You may remember my post on Chris Ferrie’s Quantum Entanglement For Babies. If you don’t, a quick recap. Someone posted a link to Chris Ferrie’s awesome series of children’s books on my Facebook page. I immediately purchased all of them (Quantum Entanglement for Babies, Quantum Physics for Babies, Newtonian Physics for Babies, Optical Physics for Babies, and General Relativity for Babies). How could I not? These things are awesome!
Little did I know, that was the beginning of one of the hardest things I have done to date in my quest to bring quantum computing to the masses. Long story short, Chris and I connected on LinkedIn and the game was afoot. Today I’m happy to share the fruits of our labor: Quantum Computing for Babies!
We asked the quantum computing community to give us some quotes. Here are the first two that came in.
“Ferrie and whurley teach us that it’s never too early to get quantum ready.” —Jay M Gambetta, Quantum Computing and Information Scientist at IBM’s Thomas J. Watson Research Center
“Love the concept. Especially love the fact that the actual quantum computation feels like magic happened—pretty much like it is in reality.” —Helmut G. Katzgraber, Professor of Computational Physics, Texas A&M University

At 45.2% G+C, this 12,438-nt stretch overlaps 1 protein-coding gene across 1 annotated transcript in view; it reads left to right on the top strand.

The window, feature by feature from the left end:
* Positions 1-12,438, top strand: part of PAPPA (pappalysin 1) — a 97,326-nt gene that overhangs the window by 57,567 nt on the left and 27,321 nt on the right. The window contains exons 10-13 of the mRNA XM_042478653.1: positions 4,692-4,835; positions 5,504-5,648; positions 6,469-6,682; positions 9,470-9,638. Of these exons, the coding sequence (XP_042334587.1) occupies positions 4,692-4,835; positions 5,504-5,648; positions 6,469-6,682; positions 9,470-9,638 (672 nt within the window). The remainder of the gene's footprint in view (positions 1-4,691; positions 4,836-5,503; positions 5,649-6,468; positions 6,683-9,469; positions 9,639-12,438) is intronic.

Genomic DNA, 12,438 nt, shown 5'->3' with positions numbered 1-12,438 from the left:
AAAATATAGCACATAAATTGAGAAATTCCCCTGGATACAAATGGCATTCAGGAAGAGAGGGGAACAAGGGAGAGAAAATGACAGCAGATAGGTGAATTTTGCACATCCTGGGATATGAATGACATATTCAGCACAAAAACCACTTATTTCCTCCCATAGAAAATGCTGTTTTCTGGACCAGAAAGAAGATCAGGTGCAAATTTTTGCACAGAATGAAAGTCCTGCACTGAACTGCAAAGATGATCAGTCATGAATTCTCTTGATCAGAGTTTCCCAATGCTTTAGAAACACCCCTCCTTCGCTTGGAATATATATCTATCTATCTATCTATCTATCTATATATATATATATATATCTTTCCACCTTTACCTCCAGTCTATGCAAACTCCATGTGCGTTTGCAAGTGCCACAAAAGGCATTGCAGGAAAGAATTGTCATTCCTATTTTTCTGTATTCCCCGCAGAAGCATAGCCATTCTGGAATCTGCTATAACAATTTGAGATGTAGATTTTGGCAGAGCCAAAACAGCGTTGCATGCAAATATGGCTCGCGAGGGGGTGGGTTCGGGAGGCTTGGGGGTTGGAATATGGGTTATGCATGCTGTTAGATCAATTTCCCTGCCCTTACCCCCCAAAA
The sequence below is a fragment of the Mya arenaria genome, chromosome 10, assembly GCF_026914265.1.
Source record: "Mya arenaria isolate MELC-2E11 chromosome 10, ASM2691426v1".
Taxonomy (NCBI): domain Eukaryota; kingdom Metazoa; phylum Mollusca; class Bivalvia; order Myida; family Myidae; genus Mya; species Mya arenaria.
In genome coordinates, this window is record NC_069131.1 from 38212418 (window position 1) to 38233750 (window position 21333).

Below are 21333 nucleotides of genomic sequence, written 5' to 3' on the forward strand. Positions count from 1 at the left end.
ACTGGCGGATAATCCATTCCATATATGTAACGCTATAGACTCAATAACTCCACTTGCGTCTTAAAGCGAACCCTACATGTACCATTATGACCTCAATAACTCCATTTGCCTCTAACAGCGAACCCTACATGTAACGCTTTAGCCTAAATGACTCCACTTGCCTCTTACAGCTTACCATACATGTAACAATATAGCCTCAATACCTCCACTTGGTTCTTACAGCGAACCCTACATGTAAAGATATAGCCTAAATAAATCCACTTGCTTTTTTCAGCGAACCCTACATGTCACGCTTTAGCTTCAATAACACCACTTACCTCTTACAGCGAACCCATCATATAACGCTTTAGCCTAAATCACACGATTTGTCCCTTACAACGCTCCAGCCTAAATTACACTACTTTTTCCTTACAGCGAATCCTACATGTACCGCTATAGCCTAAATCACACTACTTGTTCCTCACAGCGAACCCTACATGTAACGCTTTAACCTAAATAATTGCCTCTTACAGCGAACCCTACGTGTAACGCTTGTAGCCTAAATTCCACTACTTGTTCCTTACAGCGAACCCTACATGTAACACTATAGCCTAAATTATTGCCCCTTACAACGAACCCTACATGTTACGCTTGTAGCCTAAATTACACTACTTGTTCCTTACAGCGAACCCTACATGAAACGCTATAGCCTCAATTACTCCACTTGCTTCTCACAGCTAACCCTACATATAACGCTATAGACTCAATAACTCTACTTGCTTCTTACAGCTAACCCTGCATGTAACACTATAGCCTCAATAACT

So click on over to your favorite bookseller and pick up a copy. It’s available for pre-order at Amazon, Barnes & Noble, Indie Bound, Books-A-Million, Powell’s, and local Austin favorite, Book People.
Remember, if babies can learn about quantum computing, so can you!
Listen, I have to take a short break from the quantum commentary to address the rumors, e-mails, Facebook messages, tweets, and InMail (and that one snap chat someone sent; you know who you are). You all know by now I’m fascinated with quantum computing, because I never shut up about it. I figure it’s time to do something about that. Which is why I’m taking a couple weeks off to launch my own entry into the quantum computing fray.
I think we’ll soon see a quantum computer demonstrate quantum supremacy in a way that we can all take to the bank. However, physicists and engineers in labs around the world are still struggling to overcome the hardware challenges. Quantum software applications might as well be an endangered species. Richard Feynman, the physicist credited with the idea for a quantum computer, once quipped, “By golly, it’s a wonderful problem, because it doesn’t look so easy.”
Last week I shared with you that mathematician Gil Kalai doesn’t believe quantum computing is possible. He says the math just isn’t there to ever achieve reliable, practical error correction. Not that Dr. Kalai is alone in this belief, but there sure are a lot of major players that seem to think we’re on the verge of one of the biggest shifts in computing in the last 100 years.